This pie, you guys. This pie was completely last-minute, and a perfect example of how I will do whatever it takes to complicate a holiday. This pie was unnecessary: we had desserts. Giant dark chocolate-walnut brownies (on the blog soon), pillowy chocolate chip cookies, from-scratch fudge sauce, and 5 pints of homemade Jeni’s vanilla bean ice cream – 5 pints! We were golden. We were set.
But then I wanted pie, and I wanted it badly. Enough to lie and say I needed to make this for this blog. For science. For the world.
And so this happened, because it was basically my only chance to make it and see if it actually worked. Surprisingly (and I’m being straight with you here), it wasn’t the giant production I thought it would be, mostly due to some really spectacular tips courtesy of King Arthur Flour’s blog, Flourish – aka the place I had originally come across this pie. Thanks, KAF.
Since this was never meant to be a post, I didn’t take step-by-step photos: I’m going to attempt more pies using some of these techniques, however, and when I do, I promise to include more visuals. For now, I’ll describe what went into it and include some tips on how to get this thing right.
First, a breakdown of what’s going on here:
So really you’ve got yourself a nice variety of stripes cut from the dough, a few stars to scatter, and a deep-ish pan for your pie: it’s a lot of filling, but not crazy, so build your pie in a deep dish, or make sure you use your bottom crust to full height advantage so nothing bubbles over the top. What you’ll need:
So what you see here is your basic pie situation: a double crust, preferably divided into 1/3 and 2/3 recipes (bigger for the bottom), a pizza cutter (use a sharp, thin knife if you prefer), a star-shaped cookie cutter, many berries, and standard pie filling ingredients like sugars, cornstarch, a wee bit of kosher salt, and a big lemon (or two small ones). What I forgot in the photo? The “pie dam” you’ll make from aluminum foil, but since I’m lazy, we’ll just talk about it. Take a length of foil, say a foot long, and fold it down until you have a fairly sturdy 3-inch high rectangle. Fold that in the middle, then place it into your pan: customize that foil by folding the ends to create a 90-degree Wall of China inside your empty pie crust. See the Flourish post here if that description didn’t bring it to life enough for you.
You’re well on your way to a stunning American pie. Now let’s do this.
American Pie: Do’s and Dont’s
DO: Prebake those top-crust decorations separately from the pie: KAF wants you to do it at the same time, but if i’m making this much effort to visually perfect a pie, i’m baking things off one at a time. Put your pie together while the top crust bakes off.
DON’T: Be a hero by throwing the raw crust over top all pretty and design-y and expect for it to look like this one; it won’t. Because fruit bubbles, and crust sinks, and it’s very possible that your finished flag pie will look like a total mess. I know mine would if I didn’t take the time to bake those decorations separately.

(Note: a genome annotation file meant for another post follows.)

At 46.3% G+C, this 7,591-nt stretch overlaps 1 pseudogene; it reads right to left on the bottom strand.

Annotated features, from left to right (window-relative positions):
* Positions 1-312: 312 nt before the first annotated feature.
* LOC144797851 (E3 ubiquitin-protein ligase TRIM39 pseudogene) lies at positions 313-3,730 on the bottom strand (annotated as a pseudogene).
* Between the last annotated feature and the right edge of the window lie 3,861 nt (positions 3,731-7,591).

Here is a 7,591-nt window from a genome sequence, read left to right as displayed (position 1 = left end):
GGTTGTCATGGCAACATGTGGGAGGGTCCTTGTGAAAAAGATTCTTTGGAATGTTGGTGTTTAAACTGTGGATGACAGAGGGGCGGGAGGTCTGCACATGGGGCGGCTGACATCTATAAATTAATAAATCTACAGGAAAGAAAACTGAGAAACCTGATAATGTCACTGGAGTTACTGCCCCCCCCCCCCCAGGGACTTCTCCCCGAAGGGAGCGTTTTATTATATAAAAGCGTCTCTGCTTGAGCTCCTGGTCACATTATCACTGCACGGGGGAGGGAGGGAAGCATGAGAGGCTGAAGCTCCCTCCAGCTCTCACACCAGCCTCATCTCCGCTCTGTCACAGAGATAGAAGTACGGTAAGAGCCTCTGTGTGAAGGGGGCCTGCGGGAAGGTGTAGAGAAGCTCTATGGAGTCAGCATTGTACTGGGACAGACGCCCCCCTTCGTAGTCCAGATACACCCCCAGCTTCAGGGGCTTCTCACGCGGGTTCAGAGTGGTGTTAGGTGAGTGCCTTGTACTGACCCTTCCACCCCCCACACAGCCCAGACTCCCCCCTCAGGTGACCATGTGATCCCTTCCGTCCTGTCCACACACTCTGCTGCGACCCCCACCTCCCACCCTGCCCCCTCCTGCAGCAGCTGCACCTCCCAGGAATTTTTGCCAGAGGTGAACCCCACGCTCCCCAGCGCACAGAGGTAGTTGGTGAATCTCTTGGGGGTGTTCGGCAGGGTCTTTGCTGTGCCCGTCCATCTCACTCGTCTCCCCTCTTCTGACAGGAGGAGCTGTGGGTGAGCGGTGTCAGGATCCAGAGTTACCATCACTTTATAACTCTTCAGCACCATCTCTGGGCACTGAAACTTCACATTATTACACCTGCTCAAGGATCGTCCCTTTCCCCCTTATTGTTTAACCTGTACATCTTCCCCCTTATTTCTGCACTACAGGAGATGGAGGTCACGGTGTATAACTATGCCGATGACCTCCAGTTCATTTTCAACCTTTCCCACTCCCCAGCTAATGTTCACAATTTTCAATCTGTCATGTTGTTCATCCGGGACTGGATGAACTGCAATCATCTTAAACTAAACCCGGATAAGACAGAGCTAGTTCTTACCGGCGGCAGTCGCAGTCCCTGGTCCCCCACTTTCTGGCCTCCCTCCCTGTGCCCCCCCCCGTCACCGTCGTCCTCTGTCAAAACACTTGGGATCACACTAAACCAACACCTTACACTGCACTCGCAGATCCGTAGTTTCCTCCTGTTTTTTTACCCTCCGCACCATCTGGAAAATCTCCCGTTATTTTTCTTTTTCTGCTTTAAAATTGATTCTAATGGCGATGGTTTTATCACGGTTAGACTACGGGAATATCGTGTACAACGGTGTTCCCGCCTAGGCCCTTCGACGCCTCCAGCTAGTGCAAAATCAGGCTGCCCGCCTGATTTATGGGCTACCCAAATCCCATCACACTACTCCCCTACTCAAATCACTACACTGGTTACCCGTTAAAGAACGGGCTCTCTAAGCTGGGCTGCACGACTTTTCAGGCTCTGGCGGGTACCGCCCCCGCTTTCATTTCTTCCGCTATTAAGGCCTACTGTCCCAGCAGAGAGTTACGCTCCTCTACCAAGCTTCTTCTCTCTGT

DO: Give that pie proper time to cool: I hate a pie that gushes out all over because it ruins the effect. This isn’t a cobbler, so bake it and cool it for long enough so that it’s at room temp when you slice it. Also, wait until your baked pie has calmed down a little before you decorate it: it can be warm, but it should look like it’s starting to set up.
DON’T: waste that extra dough! It’s lame to do that. when you finish cutting your decorations from the top crust, roll it back out and make a few more stars or something, throw them on the sheet pan, and bake them right along with everything else. When you slice up your pie, throw a star onto the top of each piece: the crowd will love it.
DO: Plan those stars and stripes. Be smart and really think about it so that everything comes together how you want it to. What’s going to really make this is lining up that main horizontal middle stripe right where the blueberry meats the strawberry : start at that point and work outward.
As for the recipes themselves, it was me sort of putting a few recipes together. the KAF recipe was wonderful, I’m sure, but it kept calling for a “pie enhancer” – a pre made mixture they sell online. Having none, I researched a little bit and settled on Joy the Baker’s recipe for strawberry pie (for the strawberry portion, at least) as a guideline. The blueberry portion was loosely based on what I did with the strawberries, and I used roll-and-bake pie crusts versus homemade, which wasn’t an option considering this whole 11th hour idea. Those work in a pinch, for sure, but use homemade pie crusts if you can: you’d at least be able to section the dough into 1/3 + 2/3 sections as KAF suggests. Use my recipe as a guideline, please: I really didn’t take notes, and pie shouldn’t be stressful, so use this recipe, use one you like better, pick your own crust, do what you want here: I’m just helping you through the technique. From a flavor perspective, this was a solid pie: I don’t want to undersell that at all b/c it was lovely in the very traditional, straightforward way that blueberry and strawberry pie, in my humble opinion, were meant to be. If you like something more sassy, you do your thing.